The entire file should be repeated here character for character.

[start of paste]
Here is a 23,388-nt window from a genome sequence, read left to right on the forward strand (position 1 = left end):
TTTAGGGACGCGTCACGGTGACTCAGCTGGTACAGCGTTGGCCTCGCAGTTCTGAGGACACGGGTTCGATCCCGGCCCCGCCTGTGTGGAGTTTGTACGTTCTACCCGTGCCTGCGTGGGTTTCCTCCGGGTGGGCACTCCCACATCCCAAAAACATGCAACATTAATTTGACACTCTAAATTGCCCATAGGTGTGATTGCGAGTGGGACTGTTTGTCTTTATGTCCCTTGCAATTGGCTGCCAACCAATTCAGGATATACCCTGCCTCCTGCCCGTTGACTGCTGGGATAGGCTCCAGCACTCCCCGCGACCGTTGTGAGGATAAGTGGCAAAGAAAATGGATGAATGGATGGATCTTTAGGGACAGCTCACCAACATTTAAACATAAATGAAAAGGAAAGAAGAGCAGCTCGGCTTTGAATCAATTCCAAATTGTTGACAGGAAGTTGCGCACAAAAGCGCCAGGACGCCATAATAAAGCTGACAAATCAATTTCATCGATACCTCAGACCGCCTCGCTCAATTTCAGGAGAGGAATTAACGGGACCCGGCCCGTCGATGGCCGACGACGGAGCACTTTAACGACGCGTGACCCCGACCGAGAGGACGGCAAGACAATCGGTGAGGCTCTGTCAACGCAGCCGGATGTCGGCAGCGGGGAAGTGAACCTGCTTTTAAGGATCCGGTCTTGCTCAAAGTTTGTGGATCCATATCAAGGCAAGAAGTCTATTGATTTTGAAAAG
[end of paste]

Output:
Here is a 23,388-nt window from a genome sequence, read left to right on the forward strand (position 1 = left end):
TTTAGGGACGCGTCACGGTGACTCAGCTGGTACAGCGTTGGCCTCGCAGTTCTGAGGACACGGGTTCGATCCCGGCCCCGCCTGTGTGGAGTTTGTACGTTCTACCCGTGCCTGCGTGGGTTTCCTCCGGGTGGGCACTCCCACATCCCAAAAACATGCAACATTAATTTGACACTCTAAATTGCCCATAGGTGTGATTGCGAGTGGGACTGTTTGTCTTTATGTCCCTTGCAATTGGCTGCCAACCAATTCAGGATATACCCTGCCTCCTGCCCGTTGACTGCTGGGATAGGCTCCAGCACTCCCCGCGACCGTTGTGAGGATAAGTGGCAAAGAAAATGGATGAATGGATGGATCTTTAGGGACAGCTCACCAACATTTAAACATAAATGAAAAGGAAAGAAGAGCAGCTCGGCTTTGAATCAATTCCAAATTGTTGACAGGAAGTTGCGCACAAAAGCGCCAGGACGCCATAATAAAGCTGACAAATCAATTTCATCGATACCTCAGACCGCCTCGCTCAATTTCAGGAGAGGAATTAACGGGACCCGGCCCGTCGATGGCCGACGACGGAGCACTTTAACGACGCGTGACCCCGACCGAGAGGACGGCAAGACAATCGGTGAGGCTCTGTCAACGCAGCCGGATGTCGGCAGCGGGGAAGTGAACCTGCTTTTAAGGATCCGGTCTTGCTCAAAGTTTGTGGATCCATATCAAGGCAAGAAGTCTATTGATTTTGAAAAG